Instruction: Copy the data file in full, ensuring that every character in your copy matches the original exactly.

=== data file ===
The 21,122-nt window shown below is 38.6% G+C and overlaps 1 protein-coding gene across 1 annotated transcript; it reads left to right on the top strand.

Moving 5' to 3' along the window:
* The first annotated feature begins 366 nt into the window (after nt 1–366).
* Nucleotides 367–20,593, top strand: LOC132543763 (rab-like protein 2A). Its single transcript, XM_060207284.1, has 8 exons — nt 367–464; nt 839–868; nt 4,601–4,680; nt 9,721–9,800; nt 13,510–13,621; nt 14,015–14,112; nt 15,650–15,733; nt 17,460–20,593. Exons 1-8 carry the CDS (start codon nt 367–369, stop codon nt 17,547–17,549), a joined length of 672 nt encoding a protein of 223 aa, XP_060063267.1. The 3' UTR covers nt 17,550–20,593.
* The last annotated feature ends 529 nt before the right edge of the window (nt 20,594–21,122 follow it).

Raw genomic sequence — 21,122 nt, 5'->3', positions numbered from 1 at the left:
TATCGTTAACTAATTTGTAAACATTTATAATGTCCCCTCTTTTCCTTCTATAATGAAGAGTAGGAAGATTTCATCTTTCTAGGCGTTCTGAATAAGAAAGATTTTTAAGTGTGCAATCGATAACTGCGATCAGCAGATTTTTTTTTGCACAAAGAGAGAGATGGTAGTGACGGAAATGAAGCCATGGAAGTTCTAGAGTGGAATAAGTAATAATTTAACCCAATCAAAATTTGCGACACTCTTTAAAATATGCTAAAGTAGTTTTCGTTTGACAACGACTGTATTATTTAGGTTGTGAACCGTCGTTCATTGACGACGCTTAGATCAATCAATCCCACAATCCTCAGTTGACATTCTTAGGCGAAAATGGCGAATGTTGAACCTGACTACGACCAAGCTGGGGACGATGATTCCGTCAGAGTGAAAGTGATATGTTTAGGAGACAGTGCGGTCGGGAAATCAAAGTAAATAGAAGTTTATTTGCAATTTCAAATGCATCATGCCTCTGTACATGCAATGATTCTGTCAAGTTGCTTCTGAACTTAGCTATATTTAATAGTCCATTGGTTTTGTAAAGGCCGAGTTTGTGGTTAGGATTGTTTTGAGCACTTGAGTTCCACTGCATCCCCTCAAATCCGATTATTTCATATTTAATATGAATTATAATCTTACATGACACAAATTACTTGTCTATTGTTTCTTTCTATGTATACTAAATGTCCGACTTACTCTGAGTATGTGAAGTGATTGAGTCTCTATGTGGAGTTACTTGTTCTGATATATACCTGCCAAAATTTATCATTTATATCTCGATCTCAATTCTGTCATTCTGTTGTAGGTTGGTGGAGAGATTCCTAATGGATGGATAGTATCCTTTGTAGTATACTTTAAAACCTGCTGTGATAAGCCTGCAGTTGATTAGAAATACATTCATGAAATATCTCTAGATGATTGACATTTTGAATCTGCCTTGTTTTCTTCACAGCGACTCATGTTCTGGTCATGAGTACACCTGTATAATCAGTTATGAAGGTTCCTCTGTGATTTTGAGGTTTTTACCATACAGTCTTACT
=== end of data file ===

The 21,122-nt window shown below is 38.6% G+C and overlaps 1 protein-coding gene across 1 annotated transcript; it reads left to right on the top strand.

Moving 5' to 3' along the window:
* The first annotated feature begins 366 nt into the window (after nt 1–366).
* Nucleotides 367–20,593, top strand: LOC132543763 (rab-like protein 2A). Its single transcript, XM_060207284.1, has 8 exons — nt 367–464; nt 839–868; nt 4,601–4,680; nt 9,721–9,800; nt 13,510–13,621; nt 14,015–14,112; nt 15,650–15,733; nt 17,460–20,593. Exons 1-8 carry the CDS (start codon nt 367–369, stop codon nt 17,547–17,549), a joined length of 672 nt encoding a protein of 223 aa, XP_060063267.1. The 3' UTR covers nt 17,550–20,593.
* The last annotated feature ends 529 nt before the right edge of the window (nt 20,594–21,122 follow it).

Raw genomic sequence — 21,122 nt, 5'->3', positions numbered from 1 at the left:
TATCGTTAACTAATTTGTAAACATTTATAATGTCCCCTCTTTTCCTTCTATAATGAAGAGTAGGAAGATTTCATCTTTCTAGGCGTTCTGAATAAGAAAGATTTTTAAGTGTGCAATCGATAACTGCGATCAGCAGATTTTTTTTTGCACAAAGAGAGAGATGGTAGTGACGGAAATGAAGCCATGGAAGTTCTAGAGTGGAATAAGTAATAATTTAACCCAATCAAAATTTGCGACACTCTTTAAAATATGCTAAAGTAGTTTTCGTTTGACAACGACTGTATTATTTAGGTTGTGAACCGTCGTTCATTGACGACGCTTAGATCAATCAATCCCACAATCCTCAGTTGACATTCTTAGGCGAAAATGGCGAATGTTGAACCTGACTACGACCAAGCTGGGGACGATGATTCCGTCAGAGTGAAAGTGATATGTTTAGGAGACAGTGCGGTCGGGAAATCAAAGTAAATAGAAGTTTATTTGCAATTTCAAATGCATCATGCCTCTGTACATGCAATGATTCTGTCAAGTTGCTTCTGAACTTAGCTATATTTAATAGTCCATTGGTTTTGTAAAGGCCGAGTTTGTGGTTAGGATTGTTTTGAGCACTTGAGTTCCACTGCATCCCCTCAAATCCGATTATTTCATATTTAATATGAATTATAATCTTACATGACACAAATTACTTGTCTATTGTTTCTTTCTATGTATACTAAATGTCCGACTTACTCTGAGTATGTGAAGTGATTGAGTCTCTATGTGGAGTTACTTGTTCTGATATATACCTGCCAAAATTTATCATTTATATCTCGATCTCAATTCTGTCATTCTGTTGTAGGTTGGTGGAGAGATTCCTAATGGATGGATAGTATCCTTTGTAGTATACTTTAAAACCTGCTGTGATAAGCCTGCAGTTGATTAGAAATACATTCATGAAATATCTCTAGATGATTGACATTTTGAATCTGCCTTGTTTTCTTCACAGCGACTCATGTTCTGGTCATGAGTACACCTGTATAATCAGTTATGAAGGTTCCTCTGTGATTTTGAGGTTTTTACCATACAGTCTTACT